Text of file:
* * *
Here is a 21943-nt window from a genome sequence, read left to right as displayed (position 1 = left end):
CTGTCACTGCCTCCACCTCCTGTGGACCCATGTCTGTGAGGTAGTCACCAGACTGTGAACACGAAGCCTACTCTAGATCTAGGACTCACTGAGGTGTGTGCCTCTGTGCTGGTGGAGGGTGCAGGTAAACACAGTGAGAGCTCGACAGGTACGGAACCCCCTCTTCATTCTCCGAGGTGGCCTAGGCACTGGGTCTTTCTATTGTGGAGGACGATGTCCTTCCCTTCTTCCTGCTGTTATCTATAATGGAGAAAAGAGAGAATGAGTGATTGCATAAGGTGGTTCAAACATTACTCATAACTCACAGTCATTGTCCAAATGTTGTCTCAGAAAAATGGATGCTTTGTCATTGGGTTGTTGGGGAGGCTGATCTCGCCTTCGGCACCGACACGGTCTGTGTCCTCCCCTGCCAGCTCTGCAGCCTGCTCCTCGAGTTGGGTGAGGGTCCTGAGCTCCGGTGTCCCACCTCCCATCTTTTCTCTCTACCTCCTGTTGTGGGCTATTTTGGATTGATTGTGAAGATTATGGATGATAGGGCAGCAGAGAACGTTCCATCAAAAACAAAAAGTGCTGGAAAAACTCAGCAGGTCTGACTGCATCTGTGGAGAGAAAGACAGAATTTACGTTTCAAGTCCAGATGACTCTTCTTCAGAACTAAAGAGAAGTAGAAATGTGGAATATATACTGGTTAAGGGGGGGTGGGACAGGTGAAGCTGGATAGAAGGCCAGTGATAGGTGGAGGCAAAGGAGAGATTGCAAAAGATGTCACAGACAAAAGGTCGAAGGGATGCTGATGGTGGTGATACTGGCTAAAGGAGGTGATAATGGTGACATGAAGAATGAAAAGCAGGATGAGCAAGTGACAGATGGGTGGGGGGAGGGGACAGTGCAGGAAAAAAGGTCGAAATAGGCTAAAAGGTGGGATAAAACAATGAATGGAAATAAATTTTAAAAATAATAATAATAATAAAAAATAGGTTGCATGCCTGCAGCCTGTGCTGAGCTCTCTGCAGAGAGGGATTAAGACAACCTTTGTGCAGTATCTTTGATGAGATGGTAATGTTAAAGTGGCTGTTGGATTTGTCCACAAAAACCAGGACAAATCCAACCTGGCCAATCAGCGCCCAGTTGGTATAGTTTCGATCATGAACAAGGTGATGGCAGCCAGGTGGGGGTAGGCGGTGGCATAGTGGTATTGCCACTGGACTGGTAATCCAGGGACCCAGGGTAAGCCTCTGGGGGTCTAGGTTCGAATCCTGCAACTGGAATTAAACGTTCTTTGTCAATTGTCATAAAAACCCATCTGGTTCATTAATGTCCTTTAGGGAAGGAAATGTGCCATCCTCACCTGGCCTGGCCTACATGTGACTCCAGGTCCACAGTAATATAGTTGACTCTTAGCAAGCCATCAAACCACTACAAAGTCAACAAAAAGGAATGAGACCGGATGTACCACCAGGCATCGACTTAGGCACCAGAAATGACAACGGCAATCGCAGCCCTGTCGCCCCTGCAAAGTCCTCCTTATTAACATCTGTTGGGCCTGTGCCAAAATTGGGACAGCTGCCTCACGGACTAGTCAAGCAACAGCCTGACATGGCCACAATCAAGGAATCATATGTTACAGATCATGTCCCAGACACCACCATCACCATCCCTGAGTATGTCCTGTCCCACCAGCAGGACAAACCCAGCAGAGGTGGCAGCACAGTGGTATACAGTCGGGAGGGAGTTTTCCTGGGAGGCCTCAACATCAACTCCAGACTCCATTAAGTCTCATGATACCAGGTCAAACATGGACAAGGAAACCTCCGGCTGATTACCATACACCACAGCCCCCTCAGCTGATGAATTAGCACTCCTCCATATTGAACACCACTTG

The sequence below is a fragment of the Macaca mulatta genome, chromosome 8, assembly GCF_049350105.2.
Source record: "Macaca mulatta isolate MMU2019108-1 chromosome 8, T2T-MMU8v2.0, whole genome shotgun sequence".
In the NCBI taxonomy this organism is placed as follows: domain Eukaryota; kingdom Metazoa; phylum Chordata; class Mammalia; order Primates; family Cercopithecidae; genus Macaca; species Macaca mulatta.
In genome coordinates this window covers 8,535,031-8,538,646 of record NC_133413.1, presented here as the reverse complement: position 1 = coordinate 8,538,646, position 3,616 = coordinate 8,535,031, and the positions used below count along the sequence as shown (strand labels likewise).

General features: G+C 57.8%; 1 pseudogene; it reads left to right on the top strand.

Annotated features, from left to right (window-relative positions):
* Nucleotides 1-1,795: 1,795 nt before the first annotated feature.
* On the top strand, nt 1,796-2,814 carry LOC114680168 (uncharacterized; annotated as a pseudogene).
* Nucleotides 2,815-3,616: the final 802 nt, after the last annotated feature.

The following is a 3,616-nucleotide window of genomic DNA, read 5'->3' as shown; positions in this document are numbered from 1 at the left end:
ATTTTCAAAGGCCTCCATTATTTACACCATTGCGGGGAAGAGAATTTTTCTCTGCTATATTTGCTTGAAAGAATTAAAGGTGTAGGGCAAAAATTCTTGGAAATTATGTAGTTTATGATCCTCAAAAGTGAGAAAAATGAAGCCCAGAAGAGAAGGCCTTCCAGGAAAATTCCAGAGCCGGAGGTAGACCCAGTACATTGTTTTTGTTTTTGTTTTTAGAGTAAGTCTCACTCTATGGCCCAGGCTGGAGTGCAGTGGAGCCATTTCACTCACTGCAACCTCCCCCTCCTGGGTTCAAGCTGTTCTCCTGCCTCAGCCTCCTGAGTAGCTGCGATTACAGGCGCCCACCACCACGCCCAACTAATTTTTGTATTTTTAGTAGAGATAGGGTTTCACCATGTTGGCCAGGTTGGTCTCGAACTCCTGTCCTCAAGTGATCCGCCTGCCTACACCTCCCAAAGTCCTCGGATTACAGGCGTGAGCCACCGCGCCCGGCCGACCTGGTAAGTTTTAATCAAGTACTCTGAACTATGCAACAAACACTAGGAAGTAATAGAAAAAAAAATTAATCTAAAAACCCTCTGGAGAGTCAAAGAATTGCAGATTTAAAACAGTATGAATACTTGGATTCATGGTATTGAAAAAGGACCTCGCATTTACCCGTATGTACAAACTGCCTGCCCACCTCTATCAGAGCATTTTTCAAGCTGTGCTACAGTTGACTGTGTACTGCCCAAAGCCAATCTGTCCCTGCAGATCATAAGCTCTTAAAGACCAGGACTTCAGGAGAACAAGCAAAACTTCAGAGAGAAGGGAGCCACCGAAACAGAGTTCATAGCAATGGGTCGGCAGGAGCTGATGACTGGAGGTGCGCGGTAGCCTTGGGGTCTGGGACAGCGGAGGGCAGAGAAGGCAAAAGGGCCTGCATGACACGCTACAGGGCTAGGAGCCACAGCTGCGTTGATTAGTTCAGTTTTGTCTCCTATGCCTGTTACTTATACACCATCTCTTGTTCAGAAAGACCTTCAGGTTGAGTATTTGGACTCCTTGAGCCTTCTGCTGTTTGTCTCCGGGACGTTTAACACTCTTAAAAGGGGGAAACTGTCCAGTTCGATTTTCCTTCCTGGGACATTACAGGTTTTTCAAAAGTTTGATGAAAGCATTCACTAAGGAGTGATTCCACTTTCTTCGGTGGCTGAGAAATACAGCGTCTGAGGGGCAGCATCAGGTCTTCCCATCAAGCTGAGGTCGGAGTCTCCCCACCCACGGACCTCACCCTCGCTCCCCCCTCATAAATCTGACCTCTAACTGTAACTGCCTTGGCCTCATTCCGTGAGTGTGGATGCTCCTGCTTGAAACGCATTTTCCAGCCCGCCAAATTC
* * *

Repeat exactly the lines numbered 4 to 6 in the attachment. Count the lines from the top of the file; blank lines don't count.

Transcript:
Source record: "Macaca mulatta isolate MMU2019108-1 chromosome 8, T2T-MMU8v2.0, whole genome shotgun sequence".
In the NCBI taxonomy this organism is placed as follows: domain Eukaryota; kingdom Metazoa; phylum Chordata; class Mammalia; order Primates; family Cercopithecidae; genus Macaca; species Macaca mulatta.
In genome coordinates this window covers 8,535,031-8,538,646 of record NC_133413.1, presented here as the reverse complement: position 1 = coordinate 8,538,646, position 3,616 = coordinate 8,535,031, and the positions used below count along the sequence as shown (strand labels likewise).